Print Page   |   Contact Us   |   Report Abuse   |   Sign In   |   Join SEM
Treasurer Candidate Bios
Share |

Aaron A. Fox


Aaron A. Fox has been a member of the SEM since 1988. He is Associate Professor of Music and Director of the Center for Ethnomusicology at Columbia University, and the author of Real Country: Music and Language in Working Class Culture (Duke University Press, 2004). His more recent work has focused, through collaborative projects in Indigenous communities and with Indigenous scholars and activists, on the repatriation of field recordings from Columbia’s archives, including extended field research in Alaska Native communities, funded by the National Science Foundation. His recent work also addresses the ethical burdens of Ethnomusicology’s historical relationship to militarism and colonialism, and issues of cultural and intellectual property.


Aaron brings extensive administrative and financial experience relevant to his interest in serving as Treasurer for the SEM: he has served as a department Chair (2008-11), and been a Board Member of the American Ethnological Society (2003-6), a section of the American Anthropological Association (with specific responsibility for the AES’s transition to digital publication). He has also served on the SEM Council. Prior to his academic career, Aaron managed several businesses, two with annual revenues in excess of a million dollars. He has directly managed over half a million dollars in grant budgets as a Principal Investigator since 2003, and well over a million dollars in budgetary allocations at Columbia in his capacities of department Chair and center Director.


Aaron holds a Ph.D. in Social Anthropology from the University of Texas at Austin, and a B.A. in Music from Harvard College. He previously taught Anthropology at the University of Washington (1994-97), and has been at Columbia since 1997, where he has advised 20 completed Ph.D. dissertations. Aaron is also a professional guitarist and singer who works regularly with rock bands in the New York City area.


Aaron draws on three decades of membership and participation in the SEM in seeking election to the Board on an alternative slate, in an effort to raise and address issues of transparency, fairness, accountability, representation, and academic freedom that are of concern to all SEM members.



Noriko Manabe

Noriko Manabe is Associate Professor of Music Studies at Temple University. She previously taught at Princeton University and CUNY. Before receiving her Ph.D. in both ethnomusicology and music theory at CUNY (2009), she worked for twenty years in finance, earning top rankings as an analyst and managing teams, strategies, budgets, and investments. She earned a B.A. from Yale and an M.B.A. from Stanford.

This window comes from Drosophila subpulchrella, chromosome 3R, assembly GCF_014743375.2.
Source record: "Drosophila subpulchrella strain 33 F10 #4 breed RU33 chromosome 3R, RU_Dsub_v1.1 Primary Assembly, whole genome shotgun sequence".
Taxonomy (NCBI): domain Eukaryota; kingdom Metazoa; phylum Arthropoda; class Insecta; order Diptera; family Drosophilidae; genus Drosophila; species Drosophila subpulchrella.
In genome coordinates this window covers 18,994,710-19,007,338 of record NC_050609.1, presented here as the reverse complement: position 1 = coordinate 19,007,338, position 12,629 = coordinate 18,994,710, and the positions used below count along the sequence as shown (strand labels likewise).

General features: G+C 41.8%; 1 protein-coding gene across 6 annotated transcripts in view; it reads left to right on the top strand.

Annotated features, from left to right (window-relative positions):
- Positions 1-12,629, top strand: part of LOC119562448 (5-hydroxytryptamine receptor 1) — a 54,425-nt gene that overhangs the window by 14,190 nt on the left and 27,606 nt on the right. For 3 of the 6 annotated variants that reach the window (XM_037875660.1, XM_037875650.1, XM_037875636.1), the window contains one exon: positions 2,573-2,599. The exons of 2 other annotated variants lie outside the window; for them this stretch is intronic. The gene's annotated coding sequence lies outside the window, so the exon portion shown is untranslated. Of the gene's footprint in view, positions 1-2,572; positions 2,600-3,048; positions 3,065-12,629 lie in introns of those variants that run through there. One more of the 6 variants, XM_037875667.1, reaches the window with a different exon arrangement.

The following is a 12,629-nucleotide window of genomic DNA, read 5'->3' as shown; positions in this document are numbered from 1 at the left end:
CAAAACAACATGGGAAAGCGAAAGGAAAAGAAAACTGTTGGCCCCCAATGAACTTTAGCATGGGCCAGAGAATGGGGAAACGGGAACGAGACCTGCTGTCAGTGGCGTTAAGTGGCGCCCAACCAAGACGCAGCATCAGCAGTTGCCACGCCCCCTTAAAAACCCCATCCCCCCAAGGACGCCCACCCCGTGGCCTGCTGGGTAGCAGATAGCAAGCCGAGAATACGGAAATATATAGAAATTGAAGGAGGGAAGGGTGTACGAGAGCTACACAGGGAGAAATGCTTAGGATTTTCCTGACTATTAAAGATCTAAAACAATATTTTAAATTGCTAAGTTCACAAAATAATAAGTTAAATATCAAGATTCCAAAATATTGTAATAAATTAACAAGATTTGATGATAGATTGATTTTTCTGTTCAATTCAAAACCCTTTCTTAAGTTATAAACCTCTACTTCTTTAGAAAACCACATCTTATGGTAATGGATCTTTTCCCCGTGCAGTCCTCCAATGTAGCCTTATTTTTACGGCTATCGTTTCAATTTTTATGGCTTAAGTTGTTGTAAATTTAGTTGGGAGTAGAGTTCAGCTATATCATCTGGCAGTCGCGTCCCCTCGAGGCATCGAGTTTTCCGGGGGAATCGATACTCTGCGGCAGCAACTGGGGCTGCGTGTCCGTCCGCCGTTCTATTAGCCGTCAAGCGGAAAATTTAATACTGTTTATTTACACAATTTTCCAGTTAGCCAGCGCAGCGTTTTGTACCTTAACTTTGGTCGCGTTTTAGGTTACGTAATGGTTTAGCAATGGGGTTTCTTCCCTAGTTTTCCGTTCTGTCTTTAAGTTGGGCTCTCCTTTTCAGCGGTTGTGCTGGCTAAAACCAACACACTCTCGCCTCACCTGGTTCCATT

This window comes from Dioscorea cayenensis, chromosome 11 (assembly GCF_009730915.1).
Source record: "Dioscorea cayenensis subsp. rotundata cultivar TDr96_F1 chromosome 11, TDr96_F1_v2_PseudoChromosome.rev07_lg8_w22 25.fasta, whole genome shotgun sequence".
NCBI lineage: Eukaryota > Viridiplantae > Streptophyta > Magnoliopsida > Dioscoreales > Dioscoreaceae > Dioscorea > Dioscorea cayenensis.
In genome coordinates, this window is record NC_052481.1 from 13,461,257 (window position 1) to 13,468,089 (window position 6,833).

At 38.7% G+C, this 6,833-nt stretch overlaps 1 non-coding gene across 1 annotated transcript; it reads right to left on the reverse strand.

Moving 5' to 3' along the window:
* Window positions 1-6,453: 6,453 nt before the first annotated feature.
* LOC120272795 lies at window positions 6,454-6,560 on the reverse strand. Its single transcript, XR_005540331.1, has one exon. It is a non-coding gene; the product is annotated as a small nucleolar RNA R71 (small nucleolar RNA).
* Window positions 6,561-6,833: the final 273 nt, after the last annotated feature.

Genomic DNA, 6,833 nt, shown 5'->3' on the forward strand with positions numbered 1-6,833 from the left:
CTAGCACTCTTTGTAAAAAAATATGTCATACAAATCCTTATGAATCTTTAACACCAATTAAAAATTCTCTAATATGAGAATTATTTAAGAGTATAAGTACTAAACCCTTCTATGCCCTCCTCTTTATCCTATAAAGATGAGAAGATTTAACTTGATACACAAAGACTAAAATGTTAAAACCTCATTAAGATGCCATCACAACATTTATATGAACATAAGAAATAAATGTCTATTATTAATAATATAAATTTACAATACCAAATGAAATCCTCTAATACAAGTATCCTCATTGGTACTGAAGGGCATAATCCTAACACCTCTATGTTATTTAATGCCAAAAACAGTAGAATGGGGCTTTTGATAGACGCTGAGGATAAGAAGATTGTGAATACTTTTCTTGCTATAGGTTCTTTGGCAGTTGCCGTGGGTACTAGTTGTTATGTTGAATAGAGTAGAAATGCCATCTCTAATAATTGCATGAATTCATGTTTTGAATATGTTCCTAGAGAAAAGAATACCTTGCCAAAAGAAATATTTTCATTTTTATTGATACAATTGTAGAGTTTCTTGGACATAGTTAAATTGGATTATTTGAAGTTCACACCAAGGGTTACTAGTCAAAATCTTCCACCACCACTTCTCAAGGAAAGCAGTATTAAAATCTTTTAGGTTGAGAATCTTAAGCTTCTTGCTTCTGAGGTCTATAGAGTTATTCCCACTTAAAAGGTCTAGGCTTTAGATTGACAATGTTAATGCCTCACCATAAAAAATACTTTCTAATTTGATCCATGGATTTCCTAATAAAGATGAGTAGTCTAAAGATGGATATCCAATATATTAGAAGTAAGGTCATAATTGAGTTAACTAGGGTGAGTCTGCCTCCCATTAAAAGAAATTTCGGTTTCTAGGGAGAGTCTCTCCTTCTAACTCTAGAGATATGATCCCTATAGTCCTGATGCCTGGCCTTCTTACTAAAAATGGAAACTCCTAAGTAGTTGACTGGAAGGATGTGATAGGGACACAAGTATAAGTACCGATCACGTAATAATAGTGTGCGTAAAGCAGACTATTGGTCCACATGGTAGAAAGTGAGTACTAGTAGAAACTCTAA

For the past fifteen years, Noriko has lent her financial expertise to the SEM Investment Committee (Chair since 2009), counseling on investment policy, asset classes, and fund managers. She has also served SEM as a Council member (2010–2013), committee member for the Waterman Prize (2015), and secretary of MACSEM (2006–2007). She has presented at every SEM meeting since 2005 (except one) and is committed to the future of the organization. 

Noriko is the author of the monograph, The Revolution Will Not Be Televised: Protest Music After Fukushima (Oxford), which won the John Whitney Hall Book Prize from the Association for Asian Studies and Honorable Mention for the Alan Merriam Prize from SEM. It was partially funded through a subvention grant from SEM. She won the Waterman Prize from SEM's Popular Music Section. She has published over thirty articles and other works in Ethnomusicology, Popular Music, Asian Music, Twentieth-Century Music, Music and Politics, Latin American Music Review, Transcultural Music Review, and two Oxford Handbooks, among others. Her research interests include music and social movements, popular music (especially hip-hop), urban space, trauma, new media, and the music business, particularly in Japan and Cuba. She is currently completing the monograph, Revolution Remixed: Intertextuality in Protest Music, and co-editing the essay collection, Nuclear Music (with Jessica Schwartz), and The Oxford Handbook of Protest Music (with Eric Drott). She is editor for the book series, 33-1/3 Japan. Her research has been supported by fellowships from NEH, Japan Foundation, Kluge Center, and SSRC/JSPS.

As a woman of color who has studied and taught at both public and private institutions, Noriko understands firsthand the ways in which inequalities impact the academy and is concerned about them. She has addressed these issues while serving on the Diversity Committee for the Society for Music Theory. She would work with the SEM Board, Council, and membership to create ways to support members, especially less established ones, financially and intellectually, while ensuring the long-term viability of SEM in these uncertain times.

Sign In

Featured News